Of course, parents exert other forms of social control, including the imposition of discipline. Considerable evidence suggests that inconsistent discipline, as well as overly harsh or lax discipline, is related to delinquent behavior.53 Unfortunately, some parents’ responses to their children’s objectionable behavior are not simply lax or overly harsh; they are neglectful or abusive. Child abuse consists of acts of commission—things done to children. Types of child abuse include physical, sexual, psychological, and emotional abuse. Neglect consists of acts of omission; in other words,
a parent or guardian fails to meet the needs of his or her child (e.g., the need for food, shelter, medical care, clothing, education, or affection). Neglect can be physical, emotional, or psychological. However, although child abuse and neglect consist of different forms of behavior, they often occur simultaneously—that is, children who are abused are often neglected as well, and children who are neglected are often abused.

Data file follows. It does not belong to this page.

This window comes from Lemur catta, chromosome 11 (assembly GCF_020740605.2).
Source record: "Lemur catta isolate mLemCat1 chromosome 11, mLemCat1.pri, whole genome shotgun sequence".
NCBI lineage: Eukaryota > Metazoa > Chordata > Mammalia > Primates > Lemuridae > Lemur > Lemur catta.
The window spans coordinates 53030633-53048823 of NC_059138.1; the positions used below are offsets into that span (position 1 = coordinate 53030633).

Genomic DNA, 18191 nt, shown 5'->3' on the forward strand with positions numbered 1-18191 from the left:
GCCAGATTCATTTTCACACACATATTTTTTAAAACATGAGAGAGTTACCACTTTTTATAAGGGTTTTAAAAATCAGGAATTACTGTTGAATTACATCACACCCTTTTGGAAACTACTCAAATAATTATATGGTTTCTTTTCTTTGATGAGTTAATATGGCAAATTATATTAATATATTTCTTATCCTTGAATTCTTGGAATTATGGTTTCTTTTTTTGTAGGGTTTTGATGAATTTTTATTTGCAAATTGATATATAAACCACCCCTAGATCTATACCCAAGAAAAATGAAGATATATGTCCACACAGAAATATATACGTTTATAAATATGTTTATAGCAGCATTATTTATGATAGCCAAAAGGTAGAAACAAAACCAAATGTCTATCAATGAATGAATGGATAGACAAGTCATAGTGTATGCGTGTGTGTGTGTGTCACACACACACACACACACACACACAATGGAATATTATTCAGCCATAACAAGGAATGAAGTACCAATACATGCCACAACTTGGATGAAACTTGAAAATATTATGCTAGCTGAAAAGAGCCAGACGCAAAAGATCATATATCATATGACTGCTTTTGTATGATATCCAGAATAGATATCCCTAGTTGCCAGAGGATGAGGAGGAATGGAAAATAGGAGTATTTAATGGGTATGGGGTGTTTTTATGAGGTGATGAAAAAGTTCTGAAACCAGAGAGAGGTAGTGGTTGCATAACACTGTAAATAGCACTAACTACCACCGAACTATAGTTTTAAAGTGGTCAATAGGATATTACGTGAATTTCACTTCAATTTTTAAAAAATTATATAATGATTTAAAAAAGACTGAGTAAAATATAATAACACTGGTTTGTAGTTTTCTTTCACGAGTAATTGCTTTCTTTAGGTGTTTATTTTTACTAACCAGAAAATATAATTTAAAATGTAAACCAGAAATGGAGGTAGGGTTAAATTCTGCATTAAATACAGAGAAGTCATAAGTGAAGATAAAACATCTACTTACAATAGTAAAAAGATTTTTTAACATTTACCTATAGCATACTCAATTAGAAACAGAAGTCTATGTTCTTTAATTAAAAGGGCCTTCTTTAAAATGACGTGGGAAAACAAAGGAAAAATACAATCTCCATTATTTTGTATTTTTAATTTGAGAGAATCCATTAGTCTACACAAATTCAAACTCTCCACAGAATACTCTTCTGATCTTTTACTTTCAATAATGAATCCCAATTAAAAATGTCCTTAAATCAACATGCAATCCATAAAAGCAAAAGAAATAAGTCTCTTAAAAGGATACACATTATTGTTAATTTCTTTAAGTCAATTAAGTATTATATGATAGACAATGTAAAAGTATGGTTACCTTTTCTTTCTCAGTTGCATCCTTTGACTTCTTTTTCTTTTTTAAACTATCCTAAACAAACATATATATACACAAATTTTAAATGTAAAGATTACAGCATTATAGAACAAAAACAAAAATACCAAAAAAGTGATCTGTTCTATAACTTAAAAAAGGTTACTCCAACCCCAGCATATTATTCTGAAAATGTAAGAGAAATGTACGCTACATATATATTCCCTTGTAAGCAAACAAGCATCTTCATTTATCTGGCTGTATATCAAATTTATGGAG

The sad fact is that many children are subjected to abuse and neglect by their parents. Moreover, abuse and neglect have been found to be related to a variety of health, cognitive, educational, and social difficulties, including brain injuries, mental disorders, poor school performance, fear, anger, and antisocial behavior. 54 In one of the most comprehensive studies done